ANAESTHESIA AND PAIN MANAGEMENT FOR ACL RECONTRUCTION
Anaesthesia for this surgery is a combination of a full general anaesthetic and local anaesthetic techniques for pain relief. The general anaesthetic is delivered into your drip via a computer assisted total intravenous anaesthetic (TIVA) without anaesthetic 'gases' which reduces the risk of nausea and improves wellbeing after surgery. A brain wave monitor will also assist with determining your depth of anaesthetic and dosage of anaesthetic agents.
Pain relief is important as this can be a painful operation to recover from. I will be giving you injectable long acting anti-inflammatory and a strong morphine based pain medication during the operation.
The surgeon will inject a large amount of local anaesthetic into the knee joint while you are asleep and I will supplement this with an ultrasound guided injection of local anaesthetic into your thigh. This is called a "nerve block". These should help keep you comfortable after your operation. The graft for the ACL reconstruction will be taken from the back of your thigh and so you may experience some moderate hamstring discomfort but this should not be severe.
If you have any discomfort when you awake, you will be able to tell us and additional intravenous medication will be given immediately until you are comfortable. Later on the ward you will have regular paracetamol, anti-inflammatory. For any additional discomfort, Tapentadol (Palexia ) IR (immediate release) tablets will be available every 2 hours during your 1st night in hospital.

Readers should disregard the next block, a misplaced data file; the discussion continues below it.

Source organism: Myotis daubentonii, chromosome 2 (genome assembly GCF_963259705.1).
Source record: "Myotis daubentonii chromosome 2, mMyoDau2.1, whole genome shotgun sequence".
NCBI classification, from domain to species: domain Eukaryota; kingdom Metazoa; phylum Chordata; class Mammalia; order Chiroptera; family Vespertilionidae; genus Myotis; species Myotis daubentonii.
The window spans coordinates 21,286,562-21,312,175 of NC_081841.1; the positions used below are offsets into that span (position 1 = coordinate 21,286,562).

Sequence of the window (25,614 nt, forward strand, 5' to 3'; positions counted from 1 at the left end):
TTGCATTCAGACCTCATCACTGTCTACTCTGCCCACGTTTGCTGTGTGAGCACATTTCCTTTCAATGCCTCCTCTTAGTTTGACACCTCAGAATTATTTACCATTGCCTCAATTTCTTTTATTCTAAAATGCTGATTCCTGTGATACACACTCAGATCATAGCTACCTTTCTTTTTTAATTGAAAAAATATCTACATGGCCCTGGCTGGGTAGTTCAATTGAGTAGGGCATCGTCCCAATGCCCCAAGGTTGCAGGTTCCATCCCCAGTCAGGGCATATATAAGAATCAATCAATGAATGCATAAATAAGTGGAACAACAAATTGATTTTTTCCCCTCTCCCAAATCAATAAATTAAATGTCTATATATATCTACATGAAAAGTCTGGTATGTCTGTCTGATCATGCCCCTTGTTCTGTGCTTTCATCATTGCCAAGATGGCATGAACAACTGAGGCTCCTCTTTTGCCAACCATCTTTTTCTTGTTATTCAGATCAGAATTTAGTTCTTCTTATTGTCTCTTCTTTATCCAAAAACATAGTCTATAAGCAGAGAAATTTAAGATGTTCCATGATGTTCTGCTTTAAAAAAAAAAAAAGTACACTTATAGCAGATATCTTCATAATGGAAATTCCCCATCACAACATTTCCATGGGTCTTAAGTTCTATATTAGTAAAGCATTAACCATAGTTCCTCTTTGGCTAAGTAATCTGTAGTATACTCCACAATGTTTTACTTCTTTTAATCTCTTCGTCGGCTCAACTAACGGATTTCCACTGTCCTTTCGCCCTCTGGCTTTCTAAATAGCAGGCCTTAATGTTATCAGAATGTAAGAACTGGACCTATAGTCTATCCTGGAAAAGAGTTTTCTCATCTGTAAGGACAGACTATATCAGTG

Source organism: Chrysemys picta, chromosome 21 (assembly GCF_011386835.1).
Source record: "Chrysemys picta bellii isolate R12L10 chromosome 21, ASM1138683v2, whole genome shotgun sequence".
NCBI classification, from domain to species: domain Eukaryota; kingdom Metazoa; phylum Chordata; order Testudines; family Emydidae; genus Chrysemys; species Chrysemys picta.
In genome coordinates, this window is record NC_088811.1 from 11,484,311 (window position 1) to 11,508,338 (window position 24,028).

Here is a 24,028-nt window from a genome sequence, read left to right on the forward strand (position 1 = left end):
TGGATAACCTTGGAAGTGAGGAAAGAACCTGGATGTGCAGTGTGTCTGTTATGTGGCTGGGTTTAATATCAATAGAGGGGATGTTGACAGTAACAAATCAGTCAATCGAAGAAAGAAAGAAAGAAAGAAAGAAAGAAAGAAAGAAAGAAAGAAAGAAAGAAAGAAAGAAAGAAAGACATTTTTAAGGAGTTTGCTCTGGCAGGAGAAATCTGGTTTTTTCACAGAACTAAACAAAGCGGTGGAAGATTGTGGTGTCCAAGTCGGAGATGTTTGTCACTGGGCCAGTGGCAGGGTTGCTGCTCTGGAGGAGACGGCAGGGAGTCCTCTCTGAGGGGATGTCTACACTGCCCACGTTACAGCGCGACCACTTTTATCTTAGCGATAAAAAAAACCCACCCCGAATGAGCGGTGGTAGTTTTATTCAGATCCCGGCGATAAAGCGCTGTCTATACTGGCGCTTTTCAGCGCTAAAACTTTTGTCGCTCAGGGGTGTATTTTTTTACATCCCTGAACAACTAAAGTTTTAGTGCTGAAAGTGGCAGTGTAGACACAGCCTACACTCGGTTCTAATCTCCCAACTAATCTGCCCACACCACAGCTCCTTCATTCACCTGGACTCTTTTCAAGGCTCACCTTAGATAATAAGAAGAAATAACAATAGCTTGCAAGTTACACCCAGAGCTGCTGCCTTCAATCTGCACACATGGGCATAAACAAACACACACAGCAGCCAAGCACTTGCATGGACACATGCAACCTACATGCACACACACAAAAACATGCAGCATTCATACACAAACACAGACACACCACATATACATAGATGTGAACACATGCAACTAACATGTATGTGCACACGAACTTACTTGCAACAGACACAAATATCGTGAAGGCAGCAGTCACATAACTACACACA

This should be well tolerated but may make you feel drowsy. Nausea and itching are possible side effects of the pain medication but Tapentadol is general well tolerated and usually better than other strong pain relieviers such as ENDONE or TARGIN.
I will give x2 additional preventative medications to reduce your risk of nausea. Once you get through the first night your pain should be reasonably well controlled. You need to be careful when trying to mobilise especially during the 1st 24h due to risk of falls as a result of dizziness, and weakness of the thigh muscles. Please take care and wait for the nurses to assist you with mobilising.
On discharge you will be provided with paracetamol, anti-inflammatory and Tapentdol (Palexia) tablets. You may need the PALEXIA for 3-5 days but not usually longer than this. You can expect to experience swelling of the knee joint for at least 2 weeks and possibly up to 6 weeks after your surgery. This can be managed with resting and regular ice packs as needed. If there are any problems with your wound please contact the surgeon.